Suffering and passion are the throughlines for the entire episode, as a variety of subplots reflect back on Sir John’s dilemma. One of the Vatican’s cloistered nuns requests a small amount of money to be able to visit her dying mother, but she’s denied this by Cardinal Voiello’s majordomo Don Cavallo, who lies and says this was Voiello’s decision when in fact he’d never been informed of the request at all. In response, she gets a tattoo of a nun with a raised fist, auguring rebellion within the heart of the Church.
Another nun, Caterina, makes good on the furtive glances she exchanged with a handsome young refugee named Faisal, who’s stayed hidden on the Vatican grounds after all the other migrants have been forced out. But when she offers herself to him, he runs—clearly out of fear rather than revulsion. It’s as if he can’t bear to bring passion into this woman’s life.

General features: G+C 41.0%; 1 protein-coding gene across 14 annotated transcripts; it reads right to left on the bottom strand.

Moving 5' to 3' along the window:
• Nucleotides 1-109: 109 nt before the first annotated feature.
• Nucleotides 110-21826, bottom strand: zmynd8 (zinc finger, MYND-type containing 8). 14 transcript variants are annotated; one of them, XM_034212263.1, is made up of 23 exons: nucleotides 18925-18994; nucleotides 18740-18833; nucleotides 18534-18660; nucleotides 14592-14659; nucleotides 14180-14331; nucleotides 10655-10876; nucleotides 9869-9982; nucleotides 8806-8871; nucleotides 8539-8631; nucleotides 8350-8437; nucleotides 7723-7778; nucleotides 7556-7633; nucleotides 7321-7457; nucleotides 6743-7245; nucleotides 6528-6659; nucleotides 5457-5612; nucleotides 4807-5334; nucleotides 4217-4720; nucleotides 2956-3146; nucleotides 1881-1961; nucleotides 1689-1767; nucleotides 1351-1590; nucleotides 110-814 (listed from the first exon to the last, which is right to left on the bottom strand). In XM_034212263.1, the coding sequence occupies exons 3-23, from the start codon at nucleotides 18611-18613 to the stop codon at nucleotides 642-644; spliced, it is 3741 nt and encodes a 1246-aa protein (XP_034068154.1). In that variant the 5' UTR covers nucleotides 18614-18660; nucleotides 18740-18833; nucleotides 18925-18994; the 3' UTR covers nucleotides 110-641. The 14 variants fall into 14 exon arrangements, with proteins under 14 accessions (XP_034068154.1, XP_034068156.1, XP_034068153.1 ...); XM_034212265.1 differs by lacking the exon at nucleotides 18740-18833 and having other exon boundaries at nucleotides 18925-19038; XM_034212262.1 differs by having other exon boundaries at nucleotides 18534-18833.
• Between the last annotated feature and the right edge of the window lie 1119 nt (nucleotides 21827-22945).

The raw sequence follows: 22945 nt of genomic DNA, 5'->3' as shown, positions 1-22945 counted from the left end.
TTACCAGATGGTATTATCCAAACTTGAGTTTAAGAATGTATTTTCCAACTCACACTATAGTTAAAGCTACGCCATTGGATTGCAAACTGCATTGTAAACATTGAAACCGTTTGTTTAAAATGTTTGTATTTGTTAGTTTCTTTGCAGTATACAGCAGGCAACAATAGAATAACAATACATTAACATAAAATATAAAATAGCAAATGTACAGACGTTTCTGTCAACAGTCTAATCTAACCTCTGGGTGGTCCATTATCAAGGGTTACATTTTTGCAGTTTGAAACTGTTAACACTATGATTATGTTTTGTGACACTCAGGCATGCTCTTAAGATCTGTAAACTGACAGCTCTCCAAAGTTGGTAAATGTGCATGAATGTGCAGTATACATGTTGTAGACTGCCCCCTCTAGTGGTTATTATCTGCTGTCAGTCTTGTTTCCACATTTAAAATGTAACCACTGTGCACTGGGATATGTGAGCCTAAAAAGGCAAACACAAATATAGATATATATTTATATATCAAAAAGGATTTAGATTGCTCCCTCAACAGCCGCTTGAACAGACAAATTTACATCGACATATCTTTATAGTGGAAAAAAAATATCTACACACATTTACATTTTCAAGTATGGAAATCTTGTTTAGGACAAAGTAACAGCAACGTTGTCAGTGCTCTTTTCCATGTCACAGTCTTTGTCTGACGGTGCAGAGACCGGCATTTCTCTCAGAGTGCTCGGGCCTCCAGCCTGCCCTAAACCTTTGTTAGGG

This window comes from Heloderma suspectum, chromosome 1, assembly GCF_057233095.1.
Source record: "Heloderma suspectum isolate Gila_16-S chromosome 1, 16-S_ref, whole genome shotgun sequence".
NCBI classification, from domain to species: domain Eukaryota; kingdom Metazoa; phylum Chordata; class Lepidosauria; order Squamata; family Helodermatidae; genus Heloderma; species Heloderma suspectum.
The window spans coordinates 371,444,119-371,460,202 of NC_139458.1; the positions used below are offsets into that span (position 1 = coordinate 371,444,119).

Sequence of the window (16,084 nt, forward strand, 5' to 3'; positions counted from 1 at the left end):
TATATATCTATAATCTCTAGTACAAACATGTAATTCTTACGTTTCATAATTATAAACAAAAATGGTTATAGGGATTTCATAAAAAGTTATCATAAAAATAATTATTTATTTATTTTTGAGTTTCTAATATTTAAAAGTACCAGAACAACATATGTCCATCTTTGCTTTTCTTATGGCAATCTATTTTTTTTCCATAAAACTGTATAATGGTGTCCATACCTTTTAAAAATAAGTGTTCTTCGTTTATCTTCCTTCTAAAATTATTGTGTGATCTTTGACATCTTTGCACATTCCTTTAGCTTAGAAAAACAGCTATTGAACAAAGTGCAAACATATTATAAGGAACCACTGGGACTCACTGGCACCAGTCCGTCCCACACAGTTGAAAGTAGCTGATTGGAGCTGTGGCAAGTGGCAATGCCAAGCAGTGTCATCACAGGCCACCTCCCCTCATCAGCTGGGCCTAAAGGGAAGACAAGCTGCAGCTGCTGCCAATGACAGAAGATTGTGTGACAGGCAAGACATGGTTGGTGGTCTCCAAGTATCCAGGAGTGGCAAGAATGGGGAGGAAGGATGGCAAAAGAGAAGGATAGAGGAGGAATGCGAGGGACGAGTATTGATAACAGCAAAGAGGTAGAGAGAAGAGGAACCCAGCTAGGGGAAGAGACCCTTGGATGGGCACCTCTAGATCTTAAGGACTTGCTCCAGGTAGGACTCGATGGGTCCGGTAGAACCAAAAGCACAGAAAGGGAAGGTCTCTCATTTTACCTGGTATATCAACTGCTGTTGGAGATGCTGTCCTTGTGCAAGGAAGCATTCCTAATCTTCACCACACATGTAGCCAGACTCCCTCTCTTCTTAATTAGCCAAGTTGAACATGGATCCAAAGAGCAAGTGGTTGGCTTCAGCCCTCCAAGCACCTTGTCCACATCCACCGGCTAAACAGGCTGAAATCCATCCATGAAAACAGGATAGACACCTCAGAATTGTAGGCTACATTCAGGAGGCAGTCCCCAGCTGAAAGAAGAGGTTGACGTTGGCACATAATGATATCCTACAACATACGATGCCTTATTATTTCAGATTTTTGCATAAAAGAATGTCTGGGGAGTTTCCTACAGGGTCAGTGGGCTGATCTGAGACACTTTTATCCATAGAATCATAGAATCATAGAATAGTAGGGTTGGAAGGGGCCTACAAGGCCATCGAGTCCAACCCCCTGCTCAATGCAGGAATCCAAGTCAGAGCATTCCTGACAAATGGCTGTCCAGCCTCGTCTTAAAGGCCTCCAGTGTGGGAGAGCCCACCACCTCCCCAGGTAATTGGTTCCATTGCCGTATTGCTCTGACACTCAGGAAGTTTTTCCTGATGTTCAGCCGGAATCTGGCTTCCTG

Finally, Esther, Lenny Belardo’s biggest fan, accepts an offer set up by her goofy-looking new boyfriend Fabiano to have sex with the deformed son of a rich woman in exchange for a life-saving infusion of cash, now that she’s broke and homeless with a son to worry about. The young man stays mostly shrouded in darkness, though it appears he suffers from hypertrichosis (colloquially known as “werewolf syndrome”); when he reaches out to touch her bare breasts, she too breaks and runs away. And again, it doesn’t appear that fear or revulsion is a factor: Esther is too devout and too ashamed to “prostitute” herself in this way, no matter the lofty purpose of it all.
“I have decided not to choose,” Sir John tells the Vatican delegation before he accepts their offer, “not choosing being the only thing at which I truly excel.” What bedevils him (before Voiello finally wins him over by appealing to his English chauvinism and effectively threatening to crown a French pope instead, something Brannox gets a good laugh out of when he learns the cardinal in question is dead) appears to be the tension between what he wants to do, what he needs to do, and what is right to do. Faisal and Esther could no doubt relate. In all three cases, passion distorts and clouds judgment—but without passion, what kind of people would we be?